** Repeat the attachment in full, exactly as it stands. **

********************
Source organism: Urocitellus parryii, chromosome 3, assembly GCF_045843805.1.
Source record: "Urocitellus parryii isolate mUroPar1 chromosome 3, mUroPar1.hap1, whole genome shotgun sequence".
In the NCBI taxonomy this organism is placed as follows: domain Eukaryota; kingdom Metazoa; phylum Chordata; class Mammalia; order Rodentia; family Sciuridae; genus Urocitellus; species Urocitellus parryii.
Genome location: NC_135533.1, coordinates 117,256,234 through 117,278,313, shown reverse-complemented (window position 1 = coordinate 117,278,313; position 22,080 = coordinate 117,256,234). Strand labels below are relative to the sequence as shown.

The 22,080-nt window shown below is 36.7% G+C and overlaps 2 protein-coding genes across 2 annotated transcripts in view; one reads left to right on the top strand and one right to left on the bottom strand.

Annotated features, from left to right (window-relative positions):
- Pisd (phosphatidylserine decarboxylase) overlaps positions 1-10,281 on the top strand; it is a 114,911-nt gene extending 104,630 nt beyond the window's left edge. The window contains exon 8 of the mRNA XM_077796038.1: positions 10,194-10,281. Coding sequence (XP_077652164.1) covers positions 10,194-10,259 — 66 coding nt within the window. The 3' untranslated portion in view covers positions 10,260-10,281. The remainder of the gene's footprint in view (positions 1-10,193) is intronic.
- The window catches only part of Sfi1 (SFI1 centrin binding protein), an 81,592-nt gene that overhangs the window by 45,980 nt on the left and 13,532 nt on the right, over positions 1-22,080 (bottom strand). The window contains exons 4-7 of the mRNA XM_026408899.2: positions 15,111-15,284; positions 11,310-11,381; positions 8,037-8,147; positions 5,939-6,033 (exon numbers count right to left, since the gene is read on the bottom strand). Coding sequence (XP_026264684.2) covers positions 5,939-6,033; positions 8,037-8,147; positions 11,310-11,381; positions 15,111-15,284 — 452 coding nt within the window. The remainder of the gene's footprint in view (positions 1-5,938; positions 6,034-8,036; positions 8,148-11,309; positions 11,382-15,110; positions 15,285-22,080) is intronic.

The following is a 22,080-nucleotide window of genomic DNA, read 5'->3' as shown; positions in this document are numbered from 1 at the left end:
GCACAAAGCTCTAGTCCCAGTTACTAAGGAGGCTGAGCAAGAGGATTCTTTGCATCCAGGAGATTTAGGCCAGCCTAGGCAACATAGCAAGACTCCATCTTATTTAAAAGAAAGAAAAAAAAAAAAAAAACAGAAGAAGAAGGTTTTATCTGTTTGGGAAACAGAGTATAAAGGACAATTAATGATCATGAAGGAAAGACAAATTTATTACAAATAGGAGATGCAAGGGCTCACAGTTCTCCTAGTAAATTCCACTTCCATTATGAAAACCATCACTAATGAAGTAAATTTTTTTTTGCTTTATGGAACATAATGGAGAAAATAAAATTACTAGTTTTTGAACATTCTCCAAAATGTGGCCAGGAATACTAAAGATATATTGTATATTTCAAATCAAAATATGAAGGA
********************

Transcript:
Source organism: Urocitellus parryii, chromosome 3, assembly GCF_045843805.1.
Source record: "Urocitellus parryii isolate mUroPar1 chromosome 3, mUroPar1.hap1, whole genome shotgun sequence".
In the NCBI taxonomy this organism is placed as follows: domain Eukaryota; kingdom Metazoa; phylum Chordata; class Mammalia; order Rodentia; family Sciuridae; genus Urocitellus; species Urocitellus parryii.
Genome location: NC_135533.1, coordinates 117,256,234 through 117,278,313, shown reverse-complemented (window position 1 = coordinate 117,278,313; position 22,080 = coordinate 117,256,234). Strand labels below are relative to the sequence as shown.

The 22,080-nt window shown below is 36.7% G+C and overlaps 2 protein-coding genes across 2 annotated transcripts in view; one reads left to right on the top strand and one right to left on the bottom strand.

Annotated features, from left to right (window-relative positions):
- Pisd (phosphatidylserine decarboxylase) overlaps positions 1-10,281 on the top strand; it is a 114,911-nt gene extending 104,630 nt beyond the window's left edge. The window contains exon 8 of the mRNA XM_077796038.1: positions 10,194-10,281. Coding sequence (XP_077652164.1) covers positions 10,194-10,259 — 66 coding nt within the window. The 3' untranslated portion in view covers positions 10,260-10,281. The remainder of the gene's footprint in view (positions 1-10,193) is intronic.
- The window catches only part of Sfi1 (SFI1 centrin binding protein), an 81,592-nt gene that overhangs the window by 45,980 nt on the left and 13,532 nt on the right, over positions 1-22,080 (bottom strand). The window contains exons 4-7 of the mRNA XM_026408899.2: positions 15,111-15,284; positions 11,310-11,381; positions 8,037-8,147; positions 5,939-6,033 (exon numbers count right to left, since the gene is read on the bottom strand). Coding sequence (XP_026264684.2) covers positions 5,939-6,033; positions 8,037-8,147; positions 11,310-11,381; positions 15,111-15,284 — 452 coding nt within the window. The remainder of the gene's footprint in view (positions 1-5,938; positions 6,034-8,036; positions 8,148-11,309; positions 11,382-15,110; positions 15,285-22,080) is intronic.

The following is a 22,080-nucleotide window of genomic DNA, read 5'->3' as shown; positions in this document are numbered from 1 at the left end:
GCACAAAGCTCTAGTCCCAGTTACTAAGGAGGCTGAGCAAGAGGATTCTTTGCATCCAGGAGATTTAGGCCAGCCTAGGCAACATAGCAAGACTCCATCTTATTTAAAAGAAAGAAAAAAAAAAAAAAAACAGAAGAAGAAGGTTTTATCTGTTTGGGAAACAGAGTATAAAGGACAATTAATGATCATGAAGGAAAGACAAATTTATTACAAATAGGAGATGCAAGGGCTCACAGTTCTCCTAGTAAATTCCACTTCCATTATGAAAACCATCACTAATGAAGTAAATTTTTTTTTGCTTTATGGAACATAATGGAGAAAATAAAATTACTAGTTTTTGAACATTCTCCAAAATGTGGCCAGGAATACTAAAGATATATTGTATATTTCAAATCAAAATATGAAGGA